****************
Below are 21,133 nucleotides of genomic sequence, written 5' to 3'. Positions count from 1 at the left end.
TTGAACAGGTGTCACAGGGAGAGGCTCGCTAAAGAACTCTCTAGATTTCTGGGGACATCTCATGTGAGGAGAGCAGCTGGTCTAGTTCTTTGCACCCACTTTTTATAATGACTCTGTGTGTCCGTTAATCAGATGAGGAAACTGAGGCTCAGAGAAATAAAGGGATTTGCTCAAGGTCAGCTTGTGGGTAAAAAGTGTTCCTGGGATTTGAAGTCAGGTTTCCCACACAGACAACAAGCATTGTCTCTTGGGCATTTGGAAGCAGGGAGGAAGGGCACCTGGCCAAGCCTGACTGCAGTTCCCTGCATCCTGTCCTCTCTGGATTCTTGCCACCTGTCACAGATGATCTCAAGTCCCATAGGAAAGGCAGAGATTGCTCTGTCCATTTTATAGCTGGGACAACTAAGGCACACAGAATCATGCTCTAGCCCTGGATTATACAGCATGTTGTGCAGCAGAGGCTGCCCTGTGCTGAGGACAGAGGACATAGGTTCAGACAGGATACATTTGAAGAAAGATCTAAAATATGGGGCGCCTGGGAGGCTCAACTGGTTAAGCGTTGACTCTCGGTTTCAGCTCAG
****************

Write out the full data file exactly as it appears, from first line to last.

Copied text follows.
Below are 21,133 nucleotides of genomic sequence, written 5' to 3'. Positions count from 1 at the left end.
TTGAACAGGTGTCACAGGGAGAGGCTCGCTAAAGAACTCTCTAGATTTCTGGGGACATCTCATGTGAGGAGAGCAGCTGGTCTAGTTCTTTGCACCCACTTTTTATAATGACTCTGTGTGTCCGTTAATCAGATGAGGAAACTGAGGCTCAGAGAAATAAAGGGATTTGCTCAAGGTCAGCTTGTGGGTAAAAAGTGTTCCTGGGATTTGAAGTCAGGTTTCCCACACAGACAACAAGCATTGTCTCTTGGGCATTTGGAAGCAGGGAGGAAGGGCACCTGGCCAAGCCTGACTGCAGTTCCCTGCATCCTGTCCTCTCTGGATTCTTGCCACCTGTCACAGATGATCTCAAGTCCCATAGGAAAGGCAGAGATTGCTCTGTCCATTTTATAGCTGGGACAACTAAGGCACACAGAATCATGCTCTAGCCCTGGATTATACAGCATGTTGTGCAGCAGAGGCTGCCCTGTGCTGAGGACAGAGGACATAGGTTCAGACAGGATACATTTGAAGAAAGATCTAAAATATGGGGCGCCTGGGAGGCTCAACTGGTTAAGCGTTGACTCTCGGTTTCAGCTCAG